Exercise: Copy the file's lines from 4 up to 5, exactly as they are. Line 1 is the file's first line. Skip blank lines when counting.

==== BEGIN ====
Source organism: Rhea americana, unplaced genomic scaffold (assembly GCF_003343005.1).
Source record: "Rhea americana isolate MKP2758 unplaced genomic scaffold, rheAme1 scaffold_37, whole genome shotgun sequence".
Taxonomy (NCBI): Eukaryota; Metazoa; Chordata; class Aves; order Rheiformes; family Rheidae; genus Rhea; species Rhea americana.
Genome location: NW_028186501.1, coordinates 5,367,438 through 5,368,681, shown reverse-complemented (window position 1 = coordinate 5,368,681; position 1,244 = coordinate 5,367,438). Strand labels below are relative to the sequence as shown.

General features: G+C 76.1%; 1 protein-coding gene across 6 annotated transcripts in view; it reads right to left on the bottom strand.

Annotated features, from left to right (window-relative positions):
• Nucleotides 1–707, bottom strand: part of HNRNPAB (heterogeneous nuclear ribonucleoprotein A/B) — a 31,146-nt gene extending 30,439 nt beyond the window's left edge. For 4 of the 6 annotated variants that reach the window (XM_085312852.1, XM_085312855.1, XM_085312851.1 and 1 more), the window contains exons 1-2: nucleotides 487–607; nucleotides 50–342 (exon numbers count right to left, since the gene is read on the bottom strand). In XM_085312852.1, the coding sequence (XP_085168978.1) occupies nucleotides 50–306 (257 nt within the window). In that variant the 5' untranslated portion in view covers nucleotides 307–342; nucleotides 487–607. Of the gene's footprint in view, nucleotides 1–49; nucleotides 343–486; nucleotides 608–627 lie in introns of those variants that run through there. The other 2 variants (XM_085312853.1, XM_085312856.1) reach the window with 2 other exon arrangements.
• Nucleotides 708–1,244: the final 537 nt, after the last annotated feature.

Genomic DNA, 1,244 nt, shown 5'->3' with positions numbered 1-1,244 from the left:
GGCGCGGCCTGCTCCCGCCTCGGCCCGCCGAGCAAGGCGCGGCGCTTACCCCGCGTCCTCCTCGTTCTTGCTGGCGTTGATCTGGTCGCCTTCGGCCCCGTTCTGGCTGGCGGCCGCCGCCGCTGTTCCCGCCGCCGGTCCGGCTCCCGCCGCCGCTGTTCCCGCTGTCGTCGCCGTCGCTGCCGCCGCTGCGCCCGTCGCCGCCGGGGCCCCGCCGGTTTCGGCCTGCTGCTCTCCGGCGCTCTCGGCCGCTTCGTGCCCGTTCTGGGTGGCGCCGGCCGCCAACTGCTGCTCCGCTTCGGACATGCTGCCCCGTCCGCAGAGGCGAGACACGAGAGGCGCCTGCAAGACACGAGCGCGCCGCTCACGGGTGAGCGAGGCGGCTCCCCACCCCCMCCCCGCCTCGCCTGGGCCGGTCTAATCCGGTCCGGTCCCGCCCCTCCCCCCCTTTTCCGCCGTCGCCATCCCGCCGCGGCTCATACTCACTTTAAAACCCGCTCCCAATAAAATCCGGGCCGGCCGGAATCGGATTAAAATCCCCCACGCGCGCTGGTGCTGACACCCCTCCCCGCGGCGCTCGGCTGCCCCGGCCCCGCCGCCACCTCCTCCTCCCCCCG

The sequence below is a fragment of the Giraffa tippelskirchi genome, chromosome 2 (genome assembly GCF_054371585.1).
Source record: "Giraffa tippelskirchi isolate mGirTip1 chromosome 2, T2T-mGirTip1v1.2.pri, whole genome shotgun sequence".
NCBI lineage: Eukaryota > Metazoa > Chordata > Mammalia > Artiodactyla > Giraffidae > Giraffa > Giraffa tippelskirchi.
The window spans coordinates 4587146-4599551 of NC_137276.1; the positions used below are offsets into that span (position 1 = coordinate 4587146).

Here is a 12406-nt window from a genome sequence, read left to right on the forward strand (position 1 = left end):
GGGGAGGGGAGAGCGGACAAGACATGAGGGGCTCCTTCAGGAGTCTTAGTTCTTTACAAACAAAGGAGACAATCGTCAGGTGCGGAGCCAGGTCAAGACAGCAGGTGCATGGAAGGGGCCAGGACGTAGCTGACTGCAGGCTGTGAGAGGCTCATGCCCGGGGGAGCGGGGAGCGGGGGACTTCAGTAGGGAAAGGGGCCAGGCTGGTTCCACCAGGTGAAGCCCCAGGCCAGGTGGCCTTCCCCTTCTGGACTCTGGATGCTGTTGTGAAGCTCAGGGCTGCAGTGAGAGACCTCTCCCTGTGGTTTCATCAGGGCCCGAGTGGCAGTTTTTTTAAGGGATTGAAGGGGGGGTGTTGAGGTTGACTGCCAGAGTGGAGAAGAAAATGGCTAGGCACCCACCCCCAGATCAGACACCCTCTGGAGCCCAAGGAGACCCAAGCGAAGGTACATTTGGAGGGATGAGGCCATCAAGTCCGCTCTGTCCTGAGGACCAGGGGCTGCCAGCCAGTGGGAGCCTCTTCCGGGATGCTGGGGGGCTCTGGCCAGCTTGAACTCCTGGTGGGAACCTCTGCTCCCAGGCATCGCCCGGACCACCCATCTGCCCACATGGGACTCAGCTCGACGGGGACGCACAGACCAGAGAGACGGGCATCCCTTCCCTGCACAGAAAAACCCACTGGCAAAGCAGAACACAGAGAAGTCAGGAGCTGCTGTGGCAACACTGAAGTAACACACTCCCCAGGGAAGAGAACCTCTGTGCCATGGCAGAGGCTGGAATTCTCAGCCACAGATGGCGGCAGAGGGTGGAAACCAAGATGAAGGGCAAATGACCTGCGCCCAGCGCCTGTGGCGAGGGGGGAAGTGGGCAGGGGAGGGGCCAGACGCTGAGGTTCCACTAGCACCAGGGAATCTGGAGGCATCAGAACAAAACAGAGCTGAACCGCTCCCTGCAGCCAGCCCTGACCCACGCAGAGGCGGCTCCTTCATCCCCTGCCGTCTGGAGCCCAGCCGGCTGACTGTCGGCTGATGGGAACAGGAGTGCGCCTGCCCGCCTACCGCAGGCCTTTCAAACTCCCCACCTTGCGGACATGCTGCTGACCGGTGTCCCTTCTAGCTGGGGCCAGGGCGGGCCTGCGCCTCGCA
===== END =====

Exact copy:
Genome location: NW_028186501.1, coordinates 5,367,438 through 5,368,681, shown reverse-complemented (window position 1 = coordinate 5,368,681; position 1,244 = coordinate 5,367,438). Strand labels below are relative to the sequence as shown.

General features: G+C 76.1%; 1 protein-coding gene across 6 annotated transcripts in view; it reads right to left on the bottom strand.